Jemima
November 28, 2011

Can I clarify - is it the case that in the US the tax goes back to the donor?  Here in the UK the tax gets given back to the charity.

Justin G.
November 28, 2011

I think the points you make at the end of your article are quite sound (especially the second and third, I will address the first at the end), but I don't believe your critique of the charitable tax deduction is accurate.<br><br>As a previous poster noted, its hardly a problem to say that the tax deduction itself benefits the rich more than the poor. The only reasons this is true is because the deduction tracks the rate you pay. Thus if you only pay tax at a 10% rate it obviously doesn't help you as much as if you pay at a 40% rate; however, no sane individual would want to pay higher taxes just so deductions help them more. Furthermore, as noted, if someone is not itemizing their deductions, this is only because the standard deduction gives them more benefit.<br><br>In the second category of those with pure motivation, it is not true to say giving would remain constant even without the charitable tax deduction. Say for example I make 140k a year and am taxed at a 30% marginal rate for any income over 83k (an approximation of the actual US federal tax brackets) and need 110k of income (you can feel free to critique my hypothetical standard of living). With the charitable tax deduction, I can give 39K to a church and it effectively only costs me 30k (I pay 39k in cash, but save 9k in taxes that I would otherwise have to pay). Without the charitable tax deduction, I can only give 30k. Thus, for the person in category 2, the charitable deduction doesn't help me personally, I'm still going to give as much as I can, but it does dramatically help the recieving church/organization because they are now receiving 30% more from the same individuals.<br><br>I'm not convinced the third category exists like you say it does. To be sure, there are many wrong reasons people give to charity, but actually saving money or making money is not one of them. The charitable tax deduction never makes it profitable to give money to charity, it only makes it more affordable based on your federal tax rate. Thus even if someone is paying 35% tax for income over 380k, any cash he gives to charity still costs him 65% of its face value. Again, this doesn't mean someone giving 1 million dollars in cash to a charity is doing it for the right reasons, but even in optimal circumstances for the taxpayer, giving that 1 million dollars still cost him 650k.<br><br>Finally, in regards to the interaction between faith and politics, I think it is interesting to note how you critique the charitable tax deduction as being somehow greedy. Rather, the Internal Revenue Code and precedent interpreting it requires that any tax deduction be made from "detached and disinterested generosity." Furthermore, there are specific doctrines in place to sniff out quid pro quo type transactions where someone donates to a charity and receives some benefit in return. The point is, as you note in your first implication, the law does have moral elements, and it can be ambiguous. However in this case, the charitable tax deduction is by all appearances a mechanism whereby the government intentionally gives up revenue it is entitled to in order to promote generous giving to charities. Sure there are discrepancies and some individuals who manage to manipulate this system; however, the very text of the deduction intends to prevent these abuses.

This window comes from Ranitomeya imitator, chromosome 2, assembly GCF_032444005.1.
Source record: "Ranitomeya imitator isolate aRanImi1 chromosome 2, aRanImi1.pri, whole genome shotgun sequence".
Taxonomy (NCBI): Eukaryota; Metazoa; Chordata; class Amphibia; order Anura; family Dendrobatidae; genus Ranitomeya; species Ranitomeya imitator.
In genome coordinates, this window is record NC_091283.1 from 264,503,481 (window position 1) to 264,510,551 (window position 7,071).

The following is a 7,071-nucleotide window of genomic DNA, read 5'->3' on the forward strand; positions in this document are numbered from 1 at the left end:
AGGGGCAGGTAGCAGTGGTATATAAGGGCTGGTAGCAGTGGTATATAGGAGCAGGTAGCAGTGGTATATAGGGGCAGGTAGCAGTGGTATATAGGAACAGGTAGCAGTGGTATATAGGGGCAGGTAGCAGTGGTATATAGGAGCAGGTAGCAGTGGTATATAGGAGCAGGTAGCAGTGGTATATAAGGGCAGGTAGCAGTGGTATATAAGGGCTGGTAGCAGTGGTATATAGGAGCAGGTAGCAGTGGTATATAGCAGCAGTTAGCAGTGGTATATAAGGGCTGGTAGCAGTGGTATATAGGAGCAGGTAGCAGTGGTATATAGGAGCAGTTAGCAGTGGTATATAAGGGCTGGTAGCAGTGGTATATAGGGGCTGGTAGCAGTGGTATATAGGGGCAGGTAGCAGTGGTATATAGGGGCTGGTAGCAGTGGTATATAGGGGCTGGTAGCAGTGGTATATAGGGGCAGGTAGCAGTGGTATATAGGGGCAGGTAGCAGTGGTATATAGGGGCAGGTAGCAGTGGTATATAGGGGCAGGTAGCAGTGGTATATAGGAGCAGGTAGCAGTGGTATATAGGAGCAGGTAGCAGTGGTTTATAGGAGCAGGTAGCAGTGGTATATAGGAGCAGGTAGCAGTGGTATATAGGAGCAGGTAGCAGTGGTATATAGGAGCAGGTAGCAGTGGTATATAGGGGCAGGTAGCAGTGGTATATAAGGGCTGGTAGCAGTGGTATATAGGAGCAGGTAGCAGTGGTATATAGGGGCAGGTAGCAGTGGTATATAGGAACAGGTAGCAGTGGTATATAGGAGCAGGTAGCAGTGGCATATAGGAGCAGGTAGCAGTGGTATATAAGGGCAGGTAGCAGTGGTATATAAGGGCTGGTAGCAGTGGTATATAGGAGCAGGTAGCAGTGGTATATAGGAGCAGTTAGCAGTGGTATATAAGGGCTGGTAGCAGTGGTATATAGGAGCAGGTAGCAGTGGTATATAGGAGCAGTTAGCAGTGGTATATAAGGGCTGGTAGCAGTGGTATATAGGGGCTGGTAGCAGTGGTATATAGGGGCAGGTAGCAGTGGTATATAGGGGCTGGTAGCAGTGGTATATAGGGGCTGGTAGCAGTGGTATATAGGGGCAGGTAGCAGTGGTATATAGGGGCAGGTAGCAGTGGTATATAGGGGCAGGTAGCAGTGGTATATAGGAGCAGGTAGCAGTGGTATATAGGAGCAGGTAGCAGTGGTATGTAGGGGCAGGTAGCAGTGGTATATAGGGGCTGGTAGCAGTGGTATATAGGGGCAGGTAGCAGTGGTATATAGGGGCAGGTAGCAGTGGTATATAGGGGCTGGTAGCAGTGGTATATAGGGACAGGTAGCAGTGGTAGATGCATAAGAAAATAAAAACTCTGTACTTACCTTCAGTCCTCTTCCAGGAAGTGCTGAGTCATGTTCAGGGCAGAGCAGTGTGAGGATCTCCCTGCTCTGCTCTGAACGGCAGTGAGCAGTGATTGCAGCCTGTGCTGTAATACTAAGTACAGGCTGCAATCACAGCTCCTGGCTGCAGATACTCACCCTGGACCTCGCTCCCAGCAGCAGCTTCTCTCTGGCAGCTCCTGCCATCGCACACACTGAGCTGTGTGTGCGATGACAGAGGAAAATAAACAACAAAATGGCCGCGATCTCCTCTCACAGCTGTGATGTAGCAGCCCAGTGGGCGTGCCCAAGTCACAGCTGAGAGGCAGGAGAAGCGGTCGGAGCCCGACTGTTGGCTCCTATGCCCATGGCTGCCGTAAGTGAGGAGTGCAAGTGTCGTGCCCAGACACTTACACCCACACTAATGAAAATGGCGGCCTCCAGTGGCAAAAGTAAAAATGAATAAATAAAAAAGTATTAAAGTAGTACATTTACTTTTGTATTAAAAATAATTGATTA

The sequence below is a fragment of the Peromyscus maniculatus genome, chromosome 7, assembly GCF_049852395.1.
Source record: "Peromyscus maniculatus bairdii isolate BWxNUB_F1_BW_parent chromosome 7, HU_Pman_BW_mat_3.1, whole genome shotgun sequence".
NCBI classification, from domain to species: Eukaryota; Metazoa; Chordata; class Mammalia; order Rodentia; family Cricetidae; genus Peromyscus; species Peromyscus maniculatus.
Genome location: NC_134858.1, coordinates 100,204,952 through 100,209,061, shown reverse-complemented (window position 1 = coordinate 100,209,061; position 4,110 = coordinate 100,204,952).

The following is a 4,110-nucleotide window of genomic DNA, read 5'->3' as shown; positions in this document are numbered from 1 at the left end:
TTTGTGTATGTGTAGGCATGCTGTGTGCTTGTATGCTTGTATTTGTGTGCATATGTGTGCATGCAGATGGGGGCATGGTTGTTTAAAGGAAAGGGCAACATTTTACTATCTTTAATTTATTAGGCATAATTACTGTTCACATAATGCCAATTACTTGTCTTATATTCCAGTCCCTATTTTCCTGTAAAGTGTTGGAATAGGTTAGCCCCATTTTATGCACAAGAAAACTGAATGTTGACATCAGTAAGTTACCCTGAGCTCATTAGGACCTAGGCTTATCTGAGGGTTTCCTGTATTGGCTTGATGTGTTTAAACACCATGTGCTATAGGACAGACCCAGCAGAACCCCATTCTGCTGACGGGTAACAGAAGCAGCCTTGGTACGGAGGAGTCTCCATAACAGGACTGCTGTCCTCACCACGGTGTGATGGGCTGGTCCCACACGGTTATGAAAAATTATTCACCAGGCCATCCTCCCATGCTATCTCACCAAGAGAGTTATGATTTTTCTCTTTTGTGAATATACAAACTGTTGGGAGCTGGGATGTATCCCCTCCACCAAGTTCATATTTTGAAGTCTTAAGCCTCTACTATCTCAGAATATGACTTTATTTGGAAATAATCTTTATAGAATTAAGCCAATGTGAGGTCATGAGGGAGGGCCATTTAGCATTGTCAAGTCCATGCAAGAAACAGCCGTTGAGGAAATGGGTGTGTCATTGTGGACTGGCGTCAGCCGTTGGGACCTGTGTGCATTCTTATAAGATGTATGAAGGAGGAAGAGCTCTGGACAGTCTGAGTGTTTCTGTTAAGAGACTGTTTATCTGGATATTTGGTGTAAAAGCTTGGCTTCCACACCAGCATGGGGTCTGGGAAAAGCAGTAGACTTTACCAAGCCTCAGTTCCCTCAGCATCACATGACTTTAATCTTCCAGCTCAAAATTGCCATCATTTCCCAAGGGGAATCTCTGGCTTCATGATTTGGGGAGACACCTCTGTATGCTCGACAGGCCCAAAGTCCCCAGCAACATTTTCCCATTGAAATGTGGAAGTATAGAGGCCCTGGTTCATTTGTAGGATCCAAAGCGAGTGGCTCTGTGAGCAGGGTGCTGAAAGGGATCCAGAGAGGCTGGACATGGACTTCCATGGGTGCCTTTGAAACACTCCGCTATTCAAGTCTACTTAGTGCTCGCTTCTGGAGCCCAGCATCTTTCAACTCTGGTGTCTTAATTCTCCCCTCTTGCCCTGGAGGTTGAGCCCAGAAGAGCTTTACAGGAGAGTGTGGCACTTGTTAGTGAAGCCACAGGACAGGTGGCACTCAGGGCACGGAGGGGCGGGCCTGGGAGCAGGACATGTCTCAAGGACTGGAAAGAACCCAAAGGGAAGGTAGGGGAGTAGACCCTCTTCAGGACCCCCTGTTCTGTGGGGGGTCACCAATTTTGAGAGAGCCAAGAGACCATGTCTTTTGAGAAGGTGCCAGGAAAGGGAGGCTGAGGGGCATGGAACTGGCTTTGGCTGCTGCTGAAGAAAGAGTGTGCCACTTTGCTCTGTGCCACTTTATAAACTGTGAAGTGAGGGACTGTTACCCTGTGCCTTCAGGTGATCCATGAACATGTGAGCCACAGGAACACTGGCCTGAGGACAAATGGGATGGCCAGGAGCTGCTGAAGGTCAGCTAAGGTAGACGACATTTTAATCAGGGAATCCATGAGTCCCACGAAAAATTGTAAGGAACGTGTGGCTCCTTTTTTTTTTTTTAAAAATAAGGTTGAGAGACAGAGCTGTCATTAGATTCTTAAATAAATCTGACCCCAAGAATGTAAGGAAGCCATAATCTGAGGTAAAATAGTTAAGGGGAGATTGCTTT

Jamesggilmore
November 28, 2011

If the tax credit were restricted to things that benefit the poor, this might be the case:<br><br><i>Plus, the poor are often the ones who benefit the most from charities. </i><br><br>But that isn't necessarily so. Donations to high-culture organizations—which, even if they're supposedly for the benefit of all society, don't ever seem to concern themselves with the poor people who can't afford a tuxedo for the opera—are also tax-deductible.<br><br>I think that would be a good compromise, to be honest: A donation is only tax-deductible if the organization to which it's being donated can demonstrate, each and every tax year, that a substantial percentage (at least 50% would be a starting point, but I'd put it at 75% or more) of their funding is directly benefitting people whose annual household income is below 150% of the poverty line. <br><br>So there's my compromise: if you're wealthy and you want to get something back on your taxes with a donation, it's not going to be so you can get a lifetime membership to the opera and hobnob with your wealthy friends; it's going to have to go to something that helps people who don't have wealth.